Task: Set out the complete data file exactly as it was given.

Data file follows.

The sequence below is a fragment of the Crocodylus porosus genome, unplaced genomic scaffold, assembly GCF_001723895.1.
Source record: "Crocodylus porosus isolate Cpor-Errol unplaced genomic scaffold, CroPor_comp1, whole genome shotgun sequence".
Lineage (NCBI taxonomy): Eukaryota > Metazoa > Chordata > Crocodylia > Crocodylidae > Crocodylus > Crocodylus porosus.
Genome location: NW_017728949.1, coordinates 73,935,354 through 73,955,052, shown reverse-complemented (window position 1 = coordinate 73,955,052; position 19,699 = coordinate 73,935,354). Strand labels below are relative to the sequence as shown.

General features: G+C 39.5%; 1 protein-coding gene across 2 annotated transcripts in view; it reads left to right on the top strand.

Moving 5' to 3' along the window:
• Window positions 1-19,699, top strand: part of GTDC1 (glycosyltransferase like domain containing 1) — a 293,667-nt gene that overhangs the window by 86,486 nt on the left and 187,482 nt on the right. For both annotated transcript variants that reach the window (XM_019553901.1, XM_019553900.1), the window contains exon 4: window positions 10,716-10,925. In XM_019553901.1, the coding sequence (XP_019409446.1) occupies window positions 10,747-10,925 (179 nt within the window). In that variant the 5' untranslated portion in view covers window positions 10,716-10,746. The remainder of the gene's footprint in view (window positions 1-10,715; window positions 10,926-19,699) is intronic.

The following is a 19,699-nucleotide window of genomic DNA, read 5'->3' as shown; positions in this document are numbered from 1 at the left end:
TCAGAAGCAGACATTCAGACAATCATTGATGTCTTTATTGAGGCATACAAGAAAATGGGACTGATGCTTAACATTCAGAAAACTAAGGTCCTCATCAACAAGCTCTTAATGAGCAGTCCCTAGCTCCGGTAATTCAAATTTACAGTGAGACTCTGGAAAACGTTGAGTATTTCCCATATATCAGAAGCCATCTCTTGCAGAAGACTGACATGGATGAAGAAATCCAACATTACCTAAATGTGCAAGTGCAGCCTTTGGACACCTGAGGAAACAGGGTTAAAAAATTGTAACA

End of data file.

The sequence below is a fragment of the Crocodylus porosus genome, unplaced genomic scaffold, assembly GCF_001723895.1.
Source record: "Crocodylus porosus isolate Cpor-Errol unplaced genomic scaffold, CroPor_comp1, whole genome shotgun sequence".
Lineage (NCBI taxonomy): Eukaryota > Metazoa > Chordata > Crocodylia > Crocodylidae > Crocodylus > Crocodylus porosus.
Genome location: NW_017728949.1, coordinates 73,935,354 through 73,955,052, shown reverse-complemented (window position 1 = coordinate 73,955,052; position 19,699 = coordinate 73,935,354). Strand labels below are relative to the sequence as shown.

General features: G+C 39.5%; 1 protein-coding gene across 2 annotated transcripts in view; it reads left to right on the top strand.

Moving 5' to 3' along the window:
• Window positions 1-19,699, top strand: part of GTDC1 (glycosyltransferase like domain containing 1) — a 293,667-nt gene that overhangs the window by 86,486 nt on the left and 187,482 nt on the right. For both annotated transcript variants that reach the window (XM_019553901.1, XM_019553900.1), the window contains exon 4: window positions 10,716-10,925. In XM_019553901.1, the coding sequence (XP_019409446.1) occupies window positions 10,747-10,925 (179 nt within the window). In that variant the 5' untranslated portion in view covers window positions 10,716-10,746. The remainder of the gene's footprint in view (window positions 1-10,715; window positions 10,926-19,699) is intronic.

The following is a 19,699-nucleotide window of genomic DNA, read 5'->3' as shown; positions in this document are numbered from 1 at the left end:
TCAGAAGCAGACATTCAGACAATCATTGATGTCTTTATTGAGGCATACAAGAAAATGGGACTGATGCTTAACATTCAGAAAACTAAGGTCCTCATCAACAAGCTCTTAATGAGCAGTCCCTAGCTCCGGTAATTCAAATTTACAGTGAGACTCTGGAAAACGTTGAGTATTTCCCATATATCAGAAGCCATCTCTTGCAGAAGACTGACATGGATGAAGAAATCCAACATTACCTAAATGTGCAAGTGCAGCCTTTGGACACCTGAGGAAACAGGGTTAAAAAATTGTAACA